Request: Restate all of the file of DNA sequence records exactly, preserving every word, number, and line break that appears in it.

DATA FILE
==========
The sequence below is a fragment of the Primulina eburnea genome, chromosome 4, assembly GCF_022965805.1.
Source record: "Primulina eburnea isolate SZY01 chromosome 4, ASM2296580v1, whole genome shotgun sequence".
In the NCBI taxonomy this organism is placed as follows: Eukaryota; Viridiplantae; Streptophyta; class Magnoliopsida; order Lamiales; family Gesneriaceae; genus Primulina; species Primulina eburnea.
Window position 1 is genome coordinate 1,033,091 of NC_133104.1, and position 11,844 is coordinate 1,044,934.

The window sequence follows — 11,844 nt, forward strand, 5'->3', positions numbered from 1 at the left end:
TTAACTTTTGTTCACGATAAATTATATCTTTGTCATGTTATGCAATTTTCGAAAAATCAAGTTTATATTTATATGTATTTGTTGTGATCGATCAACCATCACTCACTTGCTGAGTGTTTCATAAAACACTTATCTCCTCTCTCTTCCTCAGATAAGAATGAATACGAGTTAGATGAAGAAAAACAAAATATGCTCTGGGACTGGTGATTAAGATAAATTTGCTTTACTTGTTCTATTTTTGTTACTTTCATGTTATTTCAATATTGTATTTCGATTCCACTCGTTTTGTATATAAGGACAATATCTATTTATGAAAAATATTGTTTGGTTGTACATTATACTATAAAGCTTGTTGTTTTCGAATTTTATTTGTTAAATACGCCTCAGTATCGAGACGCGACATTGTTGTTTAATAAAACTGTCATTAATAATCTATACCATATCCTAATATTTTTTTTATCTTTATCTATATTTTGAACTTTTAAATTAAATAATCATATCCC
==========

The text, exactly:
The sequence below is a fragment of the Primulina eburnea genome, chromosome 4, assembly GCF_022965805.1.
Source record: "Primulina eburnea isolate SZY01 chromosome 4, ASM2296580v1, whole genome shotgun sequence".
In the NCBI taxonomy this organism is placed as follows: Eukaryota; Viridiplantae; Streptophyta; class Magnoliopsida; order Lamiales; family Gesneriaceae; genus Primulina; species Primulina eburnea.
Window position 1 is genome coordinate 1,033,091 of NC_133104.1, and position 11,844 is coordinate 1,044,934.

The window sequence follows — 11,844 nt, forward strand, 5'->3', positions numbered from 1 at the left end:
TTAACTTTTGTTCACGATAAATTATATCTTTGTCATGTTATGCAATTTTCGAAAAATCAAGTTTATATTTATATGTATTTGTTGTGATCGATCAACCATCACTCACTTGCTGAGTGTTTCATAAAACACTTATCTCCTCTCTCTTCCTCAGATAAGAATGAATACGAGTTAGATGAAGAAAAACAAAATATGCTCTGGGACTGGTGATTAAGATAAATTTGCTTTACTTGTTCTATTTTTGTTACTTTCATGTTATTTCAATATTGTATTTCGATTCCACTCGTTTTGTATATAAGGACAATATCTATTTATGAAAAATATTGTTTGGTTGTACATTATACTATAAAGCTTGTTGTTTTCGAATTTTATTTGTTAAATACGCCTCAGTATCGAGACGCGACATTGTTGTTTAATAAAACTGTCATTAATAATCTATACCATATCCTAATATTTTTTTTATCTTTATCTATATTTTGAACTTTTAAATTAAATAATCATATCCC